Familiar and New

Have you seen a movie recently? Heard a song? Would you describe it as original, or did it have echoes of other movies or other songs?

Everything around us is some kind of mixture of familiar and new. Things we recognize, and things we’re coming across for the first time. Ideas, people, experiences, sensations, places, and ways of seeing the world you already resonate with. And ones you’ve just encountered and aren’t sure about.

We each look for a desirable blend of familiar and new, whether we think of it in those terms or not. Yours is different than mine, which is different than hers. Familiarity makes us feel at home, safe, and comfortable. New things are often exotic, enticing, and compelling–though sometimes strange, distasteful, or just wrong. Being exposed to things that you never have before stretches you as a person, whether you come to see them as interesting and good or not.

The balance is regularly strained. Too much novelty can lead to overstimulation or feeling overwhelmed. My brain hurts. Slow down. That’s too much, too far, too different. At the same time, too much familiarity can result in boredom, feeling stuck, or narrow-mindedness.

When we think about the music people listen to, most of us don’t want a bunch of things we’ve never heard. We play songs we know and have an emotional connection to. Songs that you can sing along with, dance with, cry with–with a new single or album thrown in from time to time.

A similar thing is true of movies. There seem to be more sequels and remakes all the time–revisiting and remixing familiar story worlds. They take audiences back to something they already have a connection with while adding characters, places, and themes that expand that world a bit. Sequels are all about finding the perfect balance of familiar and new. Some are much more successful than others.

The tension of familiar and new is at the heart of politics. For some people, new policies, new ways of talking about the common good, and new coverages and rights are rejected as radically other—even if they would directly improve their own lives. They make a case to keep things exactly as they are–or even to go back to some supposed golden age (which usually wasn’t super golden for everyone). The political status quo is a comfortable retreat in the face of a to-be-determined future.

The thing is, none of us are meant to stay the same. We’re not meant to live in the past and the comfort of how things have always been. We need a core of familiarity so that we have a sense of self and of home. But we also need to be challenged with new things. It’s what makes you more engaged, more interesting, and more interested.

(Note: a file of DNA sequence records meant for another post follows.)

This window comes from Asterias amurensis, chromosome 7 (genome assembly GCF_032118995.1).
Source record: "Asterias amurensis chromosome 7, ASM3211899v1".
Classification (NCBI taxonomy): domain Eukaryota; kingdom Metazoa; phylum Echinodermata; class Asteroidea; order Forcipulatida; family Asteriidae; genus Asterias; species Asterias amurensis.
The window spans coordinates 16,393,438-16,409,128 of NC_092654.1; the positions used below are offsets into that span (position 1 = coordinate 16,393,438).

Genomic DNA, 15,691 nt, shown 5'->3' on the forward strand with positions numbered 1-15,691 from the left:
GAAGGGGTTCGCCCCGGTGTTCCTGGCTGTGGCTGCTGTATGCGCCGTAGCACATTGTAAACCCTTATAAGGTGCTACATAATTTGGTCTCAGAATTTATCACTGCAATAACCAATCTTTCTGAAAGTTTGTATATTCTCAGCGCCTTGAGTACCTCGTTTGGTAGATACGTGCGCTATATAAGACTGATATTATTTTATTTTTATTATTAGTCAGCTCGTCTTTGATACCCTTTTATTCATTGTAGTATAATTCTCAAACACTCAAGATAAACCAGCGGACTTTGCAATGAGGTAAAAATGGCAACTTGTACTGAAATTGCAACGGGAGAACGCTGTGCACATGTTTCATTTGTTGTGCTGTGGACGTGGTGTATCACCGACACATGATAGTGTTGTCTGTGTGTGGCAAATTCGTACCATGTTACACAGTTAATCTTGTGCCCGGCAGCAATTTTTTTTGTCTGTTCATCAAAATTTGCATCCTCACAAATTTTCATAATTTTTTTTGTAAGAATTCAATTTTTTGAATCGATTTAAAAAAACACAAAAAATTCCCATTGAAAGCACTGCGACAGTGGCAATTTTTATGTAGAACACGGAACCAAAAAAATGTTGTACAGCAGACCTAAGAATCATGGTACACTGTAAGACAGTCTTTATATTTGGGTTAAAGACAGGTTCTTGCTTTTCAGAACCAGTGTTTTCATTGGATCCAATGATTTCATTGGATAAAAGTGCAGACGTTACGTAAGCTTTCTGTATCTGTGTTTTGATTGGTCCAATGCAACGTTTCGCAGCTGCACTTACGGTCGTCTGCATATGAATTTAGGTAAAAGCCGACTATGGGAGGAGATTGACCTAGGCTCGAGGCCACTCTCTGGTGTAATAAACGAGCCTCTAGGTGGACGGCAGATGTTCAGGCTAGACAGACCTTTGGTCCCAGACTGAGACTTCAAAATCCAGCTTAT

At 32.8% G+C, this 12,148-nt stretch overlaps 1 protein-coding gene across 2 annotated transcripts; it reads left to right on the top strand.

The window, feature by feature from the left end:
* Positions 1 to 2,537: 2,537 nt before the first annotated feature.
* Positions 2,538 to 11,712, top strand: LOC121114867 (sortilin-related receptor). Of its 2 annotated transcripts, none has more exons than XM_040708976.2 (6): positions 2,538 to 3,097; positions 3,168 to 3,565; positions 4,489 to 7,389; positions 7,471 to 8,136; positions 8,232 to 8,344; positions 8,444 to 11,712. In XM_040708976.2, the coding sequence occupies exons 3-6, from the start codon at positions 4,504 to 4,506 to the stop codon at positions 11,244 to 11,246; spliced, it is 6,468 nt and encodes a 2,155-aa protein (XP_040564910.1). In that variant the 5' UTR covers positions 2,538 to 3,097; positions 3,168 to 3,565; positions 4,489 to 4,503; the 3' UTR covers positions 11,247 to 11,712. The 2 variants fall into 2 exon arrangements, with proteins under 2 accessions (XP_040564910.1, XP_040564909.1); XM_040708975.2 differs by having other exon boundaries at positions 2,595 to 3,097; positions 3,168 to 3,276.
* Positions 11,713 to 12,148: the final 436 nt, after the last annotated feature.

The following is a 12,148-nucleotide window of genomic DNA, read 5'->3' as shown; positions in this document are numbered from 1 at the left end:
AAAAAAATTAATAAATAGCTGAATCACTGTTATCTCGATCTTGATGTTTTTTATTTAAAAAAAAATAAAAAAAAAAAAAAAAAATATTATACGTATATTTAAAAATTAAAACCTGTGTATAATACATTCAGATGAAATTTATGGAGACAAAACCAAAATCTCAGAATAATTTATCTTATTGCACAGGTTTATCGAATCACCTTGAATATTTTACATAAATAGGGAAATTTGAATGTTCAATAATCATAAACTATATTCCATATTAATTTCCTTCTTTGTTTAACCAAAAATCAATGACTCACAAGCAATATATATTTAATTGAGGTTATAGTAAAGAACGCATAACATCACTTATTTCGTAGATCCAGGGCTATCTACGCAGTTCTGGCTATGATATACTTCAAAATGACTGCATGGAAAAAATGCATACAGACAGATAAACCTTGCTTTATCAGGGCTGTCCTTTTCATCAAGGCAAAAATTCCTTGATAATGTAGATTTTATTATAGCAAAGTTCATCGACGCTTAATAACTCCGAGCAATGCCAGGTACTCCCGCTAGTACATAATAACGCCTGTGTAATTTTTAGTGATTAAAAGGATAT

Even now, much of what is familiar to you was once brand new. You’re more open-minded and growing as a person than you might realize. Have you always thought the way you do? Eat the things you eat? Spend time with the people you spend time with? Take care of yourself the way you do self-care?

Much of what seems new and novel today–and perhaps overwhelming–will tomorrow become familiar. And then you’ll be ready to be challenged and grow some more. New things and ideas and relationships–without breaking your brain or feeling lost and untethered.

What’s familiar and what’s new to you is always changing. Life pushes and pulls you forward. It doesn’t do you or the people around you any good to guard yourself with familiarity. Know what’s home and what makes you, you–and get out of your comfort zone once in a while.

How to Be Outside

In 2014, a United Nations study revealed that for the first time more people live in cities than in the country. Humans have officially become an urban creature, with an increasing number living near city centers every day. Many of us are more familiar with sirens, subways, and smog than the deep woods, open plains, or desert.

Like anyone anywhere else, city-dwellers acclimate to their surroundings. The pace of life, the smells, the organization and interrelationship of streets and buildings, the sounds, the dialect, the level of optimism, and the rest. Much of it becomes so ingrained and habitual that it’s unconscious. This is the way things are. This is the way the world works. But the gradual fading of awareness to surroundings does not mean they don’t have a significant impact.

We’re only beginning to understand what things like traffic, pollution, and frenetic days of production and consumption do to us biologically. Sometimes, we’ll get a clear signal from our bodies that we need more rest, less stimulation, cleaner air, less noise, or other conditions that will allow us to return to homeostasis. We know that somewhere out there–5 miles or 500 miles–we could be in greener and freer places. In a bit of fresh air that might clear our minds and blow away the accumulation of stress and urban artifice. Not everyone is an outdoors person or longs to get away from the city. But the woods and plains and desert represent a kind of Eden that we could return to and find rejuvenation if we wanted.

The trouble is a lot of us don’t know how to be outside. Even if we choose to go there. The city clings onto us as we venture miles away, with smartphones acting as a tether and transporter no matter how far we travel. The forces of the city that have shaped urbanites often causes them to–at least initially–continue to act like they’re in the city when they’re in the midst of the outdoors. Anxious activity and reactivity, big speakers and constant out-loud commentary, and an expectation for comforting amenities of every kind. It overruns cabins, campsites, and hiking trails.

Unless you consciously try to let the outdoors act on you instead of you acting on it, there’s a good chance that most of the reason to get outside will be lost. You can even ruin the outdoors itself in the process. A littered plastic bottle in a random bush along a trail seems much more out of place than one on the sidewalk on Main St. We know in our bones that the outdoors is relatively pristine and elemental (without trash here and there), which should be a reminder that its benefits are available to us if we’re able to get out of our own way.